If one condom is great at preventing pregnancy and STDs, then two condoms should be even better, right? Definitely not. More is not merrier in this case. Layering two condoms can dramatically increase the chance of slipping off, especially if you’re using a lubricated type, explains Dr. Streicher. “If the first condom rolls off, then it usually takes the second one with it.”
Taking it off too soon
Just like waiting too long to put the condom on is problematic, so is taking it off too early. Yet, researchers from Indiana University found between 13.6 percent and 44.7 percent of individuals removed the condom before intercourse was over. Of course, pulling off protection puts you at risk of both STDs and pregnancy. So instead of giving up on a condom before you’ve reached the final act, consider trying out different kinds to figure out which one works best for you and your partner.
Buying the wrong size
Condoms aren’t a one-size-fits-all deal, and let’s face it, not every man is an XL (sorry, fellas). “There’s always that guy who buys the extra-gigantic condom, when he’s not,” says Dr. Streicher. When it comes to staying safe, it’s important to be realistic about size. If the condom is too small, it could break. If it’s too large, it could slip off during sex. The most important thing is not to focus on stroking your guy’s ego, but rather finding a condom that actually fits properly.
Forgetting about oral
You can’t get pregnant from oral sex, but you can still get an STD, says Dr. Streicher, which means you’ve still got to wrap it up. And here’s a trick they probably didn’t teach you in health class: women can use condoms when receiving oral as well. “Since no one ever uses dental dams, instead, take a condom and cut the tip off,” instructs Dr. Streicher. “This will give you a square to put over your vulva for protection.” If you decide to try out this tip (no pun intended), make sure you use an un-lubricated condom; otherwise the barrier will fly right off.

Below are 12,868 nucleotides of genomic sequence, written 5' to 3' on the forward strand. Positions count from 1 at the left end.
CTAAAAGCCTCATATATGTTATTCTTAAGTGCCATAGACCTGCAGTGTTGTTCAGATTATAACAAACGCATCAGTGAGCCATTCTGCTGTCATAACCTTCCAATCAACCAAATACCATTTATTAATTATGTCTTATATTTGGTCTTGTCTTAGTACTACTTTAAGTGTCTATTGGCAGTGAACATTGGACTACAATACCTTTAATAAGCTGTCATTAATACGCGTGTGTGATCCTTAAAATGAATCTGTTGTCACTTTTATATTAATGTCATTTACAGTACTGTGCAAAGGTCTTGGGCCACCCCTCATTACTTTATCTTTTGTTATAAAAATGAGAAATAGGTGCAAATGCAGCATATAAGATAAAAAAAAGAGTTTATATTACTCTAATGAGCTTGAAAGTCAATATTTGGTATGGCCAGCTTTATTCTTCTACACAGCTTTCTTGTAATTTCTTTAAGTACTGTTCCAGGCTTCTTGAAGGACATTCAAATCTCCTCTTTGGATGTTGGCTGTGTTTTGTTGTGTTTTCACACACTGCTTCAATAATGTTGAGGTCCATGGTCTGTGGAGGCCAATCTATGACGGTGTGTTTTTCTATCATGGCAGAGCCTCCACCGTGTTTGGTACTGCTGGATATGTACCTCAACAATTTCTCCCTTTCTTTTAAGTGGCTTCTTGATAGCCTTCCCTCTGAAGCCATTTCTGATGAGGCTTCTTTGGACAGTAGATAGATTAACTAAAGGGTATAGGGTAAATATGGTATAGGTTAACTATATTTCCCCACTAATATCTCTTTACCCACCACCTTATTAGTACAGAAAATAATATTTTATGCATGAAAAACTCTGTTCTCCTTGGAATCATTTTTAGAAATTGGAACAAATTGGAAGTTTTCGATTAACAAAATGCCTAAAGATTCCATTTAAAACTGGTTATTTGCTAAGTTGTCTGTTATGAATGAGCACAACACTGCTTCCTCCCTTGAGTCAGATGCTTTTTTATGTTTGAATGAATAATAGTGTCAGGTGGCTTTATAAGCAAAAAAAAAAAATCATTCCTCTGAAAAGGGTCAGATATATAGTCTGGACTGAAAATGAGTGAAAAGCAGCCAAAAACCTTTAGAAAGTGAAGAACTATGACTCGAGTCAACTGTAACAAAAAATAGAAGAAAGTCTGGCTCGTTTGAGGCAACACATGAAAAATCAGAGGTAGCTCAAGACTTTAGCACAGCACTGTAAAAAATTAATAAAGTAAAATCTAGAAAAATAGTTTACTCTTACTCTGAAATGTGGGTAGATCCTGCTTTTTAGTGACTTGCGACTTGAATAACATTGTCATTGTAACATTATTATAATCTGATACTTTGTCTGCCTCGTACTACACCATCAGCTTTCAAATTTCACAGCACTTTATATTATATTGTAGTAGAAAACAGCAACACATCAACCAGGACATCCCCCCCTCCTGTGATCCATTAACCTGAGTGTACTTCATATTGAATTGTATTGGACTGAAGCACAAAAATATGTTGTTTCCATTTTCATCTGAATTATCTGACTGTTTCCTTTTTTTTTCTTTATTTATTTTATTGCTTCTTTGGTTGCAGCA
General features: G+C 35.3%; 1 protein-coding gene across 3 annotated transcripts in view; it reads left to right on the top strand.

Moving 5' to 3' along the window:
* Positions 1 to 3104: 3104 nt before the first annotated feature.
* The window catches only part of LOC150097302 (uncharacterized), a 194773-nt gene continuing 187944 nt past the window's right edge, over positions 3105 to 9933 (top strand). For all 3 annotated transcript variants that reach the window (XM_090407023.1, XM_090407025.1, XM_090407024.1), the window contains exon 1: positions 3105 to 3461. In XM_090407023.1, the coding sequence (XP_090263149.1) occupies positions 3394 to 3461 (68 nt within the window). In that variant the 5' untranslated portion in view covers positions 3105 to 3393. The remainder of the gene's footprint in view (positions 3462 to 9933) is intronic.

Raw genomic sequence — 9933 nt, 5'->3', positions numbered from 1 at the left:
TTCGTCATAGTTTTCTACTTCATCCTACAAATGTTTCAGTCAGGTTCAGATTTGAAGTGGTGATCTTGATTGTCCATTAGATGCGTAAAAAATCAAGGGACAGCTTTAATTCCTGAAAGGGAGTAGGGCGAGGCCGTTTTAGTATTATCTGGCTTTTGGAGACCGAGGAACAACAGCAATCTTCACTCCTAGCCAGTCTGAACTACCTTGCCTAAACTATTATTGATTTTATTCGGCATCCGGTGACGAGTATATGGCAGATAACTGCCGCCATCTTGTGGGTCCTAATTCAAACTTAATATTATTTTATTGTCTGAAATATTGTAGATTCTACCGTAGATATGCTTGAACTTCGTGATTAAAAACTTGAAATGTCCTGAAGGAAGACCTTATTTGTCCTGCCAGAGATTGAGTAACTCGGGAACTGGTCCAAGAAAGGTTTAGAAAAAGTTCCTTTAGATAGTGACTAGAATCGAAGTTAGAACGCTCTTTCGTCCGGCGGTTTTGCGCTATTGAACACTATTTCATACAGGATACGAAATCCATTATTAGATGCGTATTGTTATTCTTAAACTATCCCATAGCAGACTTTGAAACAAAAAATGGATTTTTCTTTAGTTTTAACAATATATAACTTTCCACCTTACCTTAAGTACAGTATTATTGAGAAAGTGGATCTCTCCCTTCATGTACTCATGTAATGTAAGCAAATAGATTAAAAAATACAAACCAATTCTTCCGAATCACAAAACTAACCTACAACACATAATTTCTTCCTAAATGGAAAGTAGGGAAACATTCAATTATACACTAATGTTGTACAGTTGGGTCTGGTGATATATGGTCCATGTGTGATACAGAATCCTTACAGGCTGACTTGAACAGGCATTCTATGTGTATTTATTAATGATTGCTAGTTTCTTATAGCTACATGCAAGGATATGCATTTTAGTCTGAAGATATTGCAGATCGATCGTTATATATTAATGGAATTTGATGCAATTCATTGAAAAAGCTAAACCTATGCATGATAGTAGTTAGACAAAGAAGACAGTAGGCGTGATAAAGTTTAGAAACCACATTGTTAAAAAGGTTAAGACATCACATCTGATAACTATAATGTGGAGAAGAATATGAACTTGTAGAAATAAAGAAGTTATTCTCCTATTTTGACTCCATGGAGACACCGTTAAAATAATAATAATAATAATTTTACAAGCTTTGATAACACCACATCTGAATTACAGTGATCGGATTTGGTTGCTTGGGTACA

Using the wrong lube
Speaking of which, lube can be a great addition to your condom experience. Not only can it make sex more enjoyable, but it also helps prevent the latex from tearing or ripping. However, if you choose the wrong lubricant, it could spell disaster. “Not all lubricants are condom-compatible,” says Dr. Streicher. “Any oil-based product can cause break-down of condoms. You always want to stick with water-based or silicone-based, or a mixture of both.”
Storing them improperly
You were told in high school health class not to store condoms in your wallet. Well, that wasn’t just a myth to scare you into celibacy. All the bending and friction can cause tiny holes, rendering the rubber totally useless, and if you keep your wallet in your pocket, your body heat can also degrade the sheath. Instead, make sure you keep condoms in a cool, dry place away from sunlight or heat.
Not using one at all
You already know you need to be using condoms, but the advice is worth repeating: “Any time there’s skin-to-skin contact, you should really use a condom,” says Dr. Streicher. Educate yourself on the nine types of condoms, and stock up.